A plan to greatly expand public transportation throughout Houston County could be facing a long road.
That effort, which is in its infancy stage, has several obstacles to be cleared, including getting backing from city and county governments. It would be a transformation to the Warner Robins Transit bus system that currently has two shuttle buses making several dozen stops on weekdays throughout Warner Robins and to the Houston County Galleria in Centerville..
The push to expand the Warner Robins Transit system to areas like Byron and Perry is being led by local nonprofit Educare Center, Inc.
The organization took over the management of the system earlier this year from the Warner Robins and Houston County Housing authorities. Starting in January the nonprofit will have full control over the entity, and its CEO says she’ll be reaching out to government leaders to gauge their interest.
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“We want to continue providing public, demand transportation and paratransit for the community but we need your help to expand the current public transportation system to meet the needs of our growing cities in our urban community,” Educare’s CEO Spring Rosati wrote in a letter to the Warner Robins City Council.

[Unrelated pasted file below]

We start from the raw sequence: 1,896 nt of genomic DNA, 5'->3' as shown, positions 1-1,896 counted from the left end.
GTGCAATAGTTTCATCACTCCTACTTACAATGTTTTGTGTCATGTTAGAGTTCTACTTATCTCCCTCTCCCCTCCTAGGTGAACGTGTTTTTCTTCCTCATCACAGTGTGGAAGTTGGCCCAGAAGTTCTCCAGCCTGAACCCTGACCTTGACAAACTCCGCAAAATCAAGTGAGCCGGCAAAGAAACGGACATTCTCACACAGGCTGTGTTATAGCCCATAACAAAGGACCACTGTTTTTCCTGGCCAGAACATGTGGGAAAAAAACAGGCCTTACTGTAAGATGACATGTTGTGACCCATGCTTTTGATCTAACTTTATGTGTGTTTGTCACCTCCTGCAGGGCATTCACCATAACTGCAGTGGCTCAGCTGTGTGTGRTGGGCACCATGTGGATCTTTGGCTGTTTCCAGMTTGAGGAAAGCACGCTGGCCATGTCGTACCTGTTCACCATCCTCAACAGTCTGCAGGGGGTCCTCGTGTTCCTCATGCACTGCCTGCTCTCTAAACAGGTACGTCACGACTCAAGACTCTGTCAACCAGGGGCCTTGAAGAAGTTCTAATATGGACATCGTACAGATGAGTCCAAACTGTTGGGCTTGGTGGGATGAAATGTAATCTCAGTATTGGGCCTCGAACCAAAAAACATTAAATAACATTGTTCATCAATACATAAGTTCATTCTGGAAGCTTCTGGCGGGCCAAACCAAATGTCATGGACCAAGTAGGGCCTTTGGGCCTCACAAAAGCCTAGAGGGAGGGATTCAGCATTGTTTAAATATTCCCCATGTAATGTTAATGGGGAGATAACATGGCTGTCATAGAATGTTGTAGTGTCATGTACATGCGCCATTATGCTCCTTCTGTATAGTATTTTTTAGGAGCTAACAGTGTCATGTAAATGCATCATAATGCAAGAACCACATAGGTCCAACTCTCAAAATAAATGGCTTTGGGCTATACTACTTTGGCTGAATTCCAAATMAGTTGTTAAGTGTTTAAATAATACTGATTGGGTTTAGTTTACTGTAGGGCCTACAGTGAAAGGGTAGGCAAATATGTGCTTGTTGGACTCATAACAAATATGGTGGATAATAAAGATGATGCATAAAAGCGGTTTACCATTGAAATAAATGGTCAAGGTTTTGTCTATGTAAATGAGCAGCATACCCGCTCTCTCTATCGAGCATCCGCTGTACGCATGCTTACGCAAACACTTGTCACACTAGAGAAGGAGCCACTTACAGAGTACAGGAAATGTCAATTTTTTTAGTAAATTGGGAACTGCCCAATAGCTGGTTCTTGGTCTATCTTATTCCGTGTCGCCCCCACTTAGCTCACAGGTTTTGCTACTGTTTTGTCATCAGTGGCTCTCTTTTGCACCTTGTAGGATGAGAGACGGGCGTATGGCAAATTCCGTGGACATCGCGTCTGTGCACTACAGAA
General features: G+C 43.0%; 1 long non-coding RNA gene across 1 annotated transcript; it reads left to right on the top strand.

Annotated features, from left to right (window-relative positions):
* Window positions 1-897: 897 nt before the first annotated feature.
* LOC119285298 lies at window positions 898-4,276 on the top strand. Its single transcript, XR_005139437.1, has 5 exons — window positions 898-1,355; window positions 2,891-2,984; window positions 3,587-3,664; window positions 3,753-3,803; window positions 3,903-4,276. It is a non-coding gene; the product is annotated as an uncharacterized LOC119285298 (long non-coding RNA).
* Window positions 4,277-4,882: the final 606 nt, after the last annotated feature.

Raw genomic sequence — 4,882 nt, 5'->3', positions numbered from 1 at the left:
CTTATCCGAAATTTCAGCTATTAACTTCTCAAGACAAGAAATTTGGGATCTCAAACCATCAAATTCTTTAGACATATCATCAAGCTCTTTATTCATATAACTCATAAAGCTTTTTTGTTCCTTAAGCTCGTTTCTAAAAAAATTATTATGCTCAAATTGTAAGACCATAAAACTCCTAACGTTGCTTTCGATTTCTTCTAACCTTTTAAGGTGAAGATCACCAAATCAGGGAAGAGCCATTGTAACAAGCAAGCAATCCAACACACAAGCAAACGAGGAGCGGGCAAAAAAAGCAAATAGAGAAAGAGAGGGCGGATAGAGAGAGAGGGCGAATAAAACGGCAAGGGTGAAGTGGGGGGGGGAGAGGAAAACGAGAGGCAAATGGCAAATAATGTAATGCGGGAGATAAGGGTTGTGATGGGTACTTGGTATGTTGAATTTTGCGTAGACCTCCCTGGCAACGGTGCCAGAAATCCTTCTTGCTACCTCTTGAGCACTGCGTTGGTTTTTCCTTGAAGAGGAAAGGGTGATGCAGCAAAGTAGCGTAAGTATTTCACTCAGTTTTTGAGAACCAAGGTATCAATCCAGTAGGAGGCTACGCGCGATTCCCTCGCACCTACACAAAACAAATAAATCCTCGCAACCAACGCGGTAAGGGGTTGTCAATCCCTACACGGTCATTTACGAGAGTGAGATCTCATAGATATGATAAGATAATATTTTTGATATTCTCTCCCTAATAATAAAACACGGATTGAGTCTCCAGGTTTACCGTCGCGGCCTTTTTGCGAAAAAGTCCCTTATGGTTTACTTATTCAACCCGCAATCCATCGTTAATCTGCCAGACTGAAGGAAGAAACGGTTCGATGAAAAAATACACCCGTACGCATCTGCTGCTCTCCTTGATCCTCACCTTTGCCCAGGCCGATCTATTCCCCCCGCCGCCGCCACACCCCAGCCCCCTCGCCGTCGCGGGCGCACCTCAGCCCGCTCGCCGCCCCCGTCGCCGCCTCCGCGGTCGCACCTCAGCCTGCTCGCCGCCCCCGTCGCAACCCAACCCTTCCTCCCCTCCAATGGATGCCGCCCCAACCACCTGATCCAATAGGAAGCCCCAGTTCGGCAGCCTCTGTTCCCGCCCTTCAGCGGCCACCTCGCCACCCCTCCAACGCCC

Warner Robins Transit began operating in December 2015 with the help of a $70,000 federal grant. The following year the Warner Robins City Council pledged to provide another $160,000 over a two-year period for the bus system.
Future funding could come from a nearly $2 million federal transportation grant that would require a 60-percent match from local governments.
However, in order to receive the grant, a transit authority overseeing the system would have to be established or the city of Warner Robins (as the largest city in the system) would have to apply and have an agreement that Educare operates it, Rosati said.
A metropolitan planning agency could also be involved in the transit system expansion.
The cooperation of city and county leaders could be a lynchpin for getting new buses, hiring more drivers, adding more stops and other improvements.
Several Warner Robins council members have publicly stated they want to know which other government bodies would be on board before deciding how to proceed.
There’s already $250,000 from Houston County’s special sales tax revenue that will be provided to the city of Warner Robins for the purchase of new buses.
But beyond that, there are no plans for Houston County government to have any further involvement in Warner Robins Transit or a new transit authority, County Chairman Tommy Stalnaker said.
Byron Mayor Larry Collins said he had not been approached yet about a transit expansion. If it happens then he would have a regional agency research it to find out if the demand is there.
There’s already another agency that’s able to take Byron residents to doctor’s appointments and to other services in Peach and Houston, Collins said.
“We’re not aware of a need,” for expanded public transportation, Collins said. “If there were one we could explore ... having it through an existing system instead of creating a regional authority.”